More here.

    A remark about a bit of trash-talk from Peter Heine Nielsen. In the article linked above, they show a selfie by Giri with Caruana back in March, which only praises Caruana after his win in the Candidates. There's nothing self-aggrandizing in it at all. For some reason Nielsen, who is a second for Magnus Carlsen and a very strong (but not Grand Chess Tour level) GM, tweeted this: "Two of my favorite players: Their tournament victories includes Candidates, Olympics, London Chess Classic, Sinquefield Cup, Dortmund and Zurich!" The "joke", of course, is that all of those events were won by Caruana, and none were won by Giri. This might have been funny if Giri's selfie tweet had involved any bragging, but there wasn't. So the joke makes no sense, especially since Nielsen's chess career, as impressive as it is not only to most chess players, but even to most grandmasters, would barely register as a smudge on Giri's résumé.

    To elaborate: Nielsen has never so much as played in the Candidates, the London Chess Classic, the Sinquefield Cup, or in Zurich; and in his one and only appearance in the elite round-robin in Dortmund (in 2005), he finished dead last. While we're at it, how about Tata Steel (Wijk aan Zee)? Nielsen never played in the main event, while Giri has played in it each of the last eight years, starting from the age of 16. He finished second in 2014, tied for second in 2015, and tied for first this year before losing to Carlsen in a playoff.

    Maybe there is a broader context at play here. Certainly Giri is known for poking at other people (himself included), incluing Nielsen's boss (Carlsen). If that was part of the overall picture, then the joke might have been more appropriate. If the full context was just Giri's selfie and tweet, however, the joke was pretty stupid.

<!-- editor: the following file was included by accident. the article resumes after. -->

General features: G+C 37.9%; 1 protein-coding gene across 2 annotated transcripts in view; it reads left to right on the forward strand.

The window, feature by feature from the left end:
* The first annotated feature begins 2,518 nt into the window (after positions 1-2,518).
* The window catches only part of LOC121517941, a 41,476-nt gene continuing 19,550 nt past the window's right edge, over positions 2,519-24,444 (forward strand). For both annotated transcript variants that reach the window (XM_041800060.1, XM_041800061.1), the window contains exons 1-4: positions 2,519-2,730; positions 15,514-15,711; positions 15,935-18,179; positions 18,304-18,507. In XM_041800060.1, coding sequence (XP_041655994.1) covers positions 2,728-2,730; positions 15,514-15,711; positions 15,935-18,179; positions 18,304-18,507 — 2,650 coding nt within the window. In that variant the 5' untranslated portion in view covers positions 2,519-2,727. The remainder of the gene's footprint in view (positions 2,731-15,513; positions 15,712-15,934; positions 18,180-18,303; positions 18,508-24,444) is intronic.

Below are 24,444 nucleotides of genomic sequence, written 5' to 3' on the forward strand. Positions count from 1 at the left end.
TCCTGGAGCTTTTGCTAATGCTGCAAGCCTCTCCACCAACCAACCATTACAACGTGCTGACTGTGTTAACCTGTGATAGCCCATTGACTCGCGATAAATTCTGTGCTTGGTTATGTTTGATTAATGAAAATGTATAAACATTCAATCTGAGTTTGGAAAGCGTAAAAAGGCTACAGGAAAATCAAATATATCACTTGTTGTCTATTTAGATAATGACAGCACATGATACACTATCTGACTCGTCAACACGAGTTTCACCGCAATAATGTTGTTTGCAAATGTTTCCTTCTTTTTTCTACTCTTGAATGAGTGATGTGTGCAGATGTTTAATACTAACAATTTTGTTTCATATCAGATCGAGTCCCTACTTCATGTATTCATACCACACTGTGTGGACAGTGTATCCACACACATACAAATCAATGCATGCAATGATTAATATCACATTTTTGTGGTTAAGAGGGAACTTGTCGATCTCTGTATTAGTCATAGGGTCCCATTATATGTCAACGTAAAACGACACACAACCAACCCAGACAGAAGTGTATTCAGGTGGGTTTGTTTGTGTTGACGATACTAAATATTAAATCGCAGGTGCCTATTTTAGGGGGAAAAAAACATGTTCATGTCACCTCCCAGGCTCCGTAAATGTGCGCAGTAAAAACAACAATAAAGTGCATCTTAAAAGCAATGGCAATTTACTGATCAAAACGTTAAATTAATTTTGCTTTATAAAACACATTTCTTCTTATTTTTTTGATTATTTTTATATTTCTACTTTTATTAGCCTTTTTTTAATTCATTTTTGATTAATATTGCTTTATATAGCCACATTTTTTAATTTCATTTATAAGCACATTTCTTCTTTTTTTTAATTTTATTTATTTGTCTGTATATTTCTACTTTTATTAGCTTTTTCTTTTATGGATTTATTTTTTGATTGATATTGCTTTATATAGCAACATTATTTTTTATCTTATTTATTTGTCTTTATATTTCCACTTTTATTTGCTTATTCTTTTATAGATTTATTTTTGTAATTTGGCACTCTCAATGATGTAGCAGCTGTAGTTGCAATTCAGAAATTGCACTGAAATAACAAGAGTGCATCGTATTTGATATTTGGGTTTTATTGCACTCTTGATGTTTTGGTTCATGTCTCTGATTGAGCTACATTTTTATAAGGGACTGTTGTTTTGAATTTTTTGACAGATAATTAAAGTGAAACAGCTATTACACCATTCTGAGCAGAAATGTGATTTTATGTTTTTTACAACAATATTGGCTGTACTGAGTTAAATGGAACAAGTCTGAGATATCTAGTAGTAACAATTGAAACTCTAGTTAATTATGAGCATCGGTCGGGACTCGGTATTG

Wednesday
    Apr252018

    Shamkir, Round 6: Giri Joins the Winners' Club

    It may be impossible to repair the damage at this point (though an enterprising reader like Chuckles is welcome to work out for us how if at all a 10-way tie for first is still possible), now that Anish Giri has also won a game, at the expense of David Navara who is now at -2. Navara was never doing well on the black side of an Advance Caro-Kann, but apparently thought he had found an ingenious tactical solution to his problems when he played 23...Bc2.

    If so, he was completely wrong. His move would work if after 24.Rxc2 Rxc2 25.Qxc2 Nd4 White would move the queen. Then Black would have at least equality, and against most moves he'd even be winning. But 26.b6 wins for White, and 25.b6 is even better. For that matter, 24.b6 is also excellent, and was the move chosen by Giri, after which Black's position was thoroughly and irrevocably lost.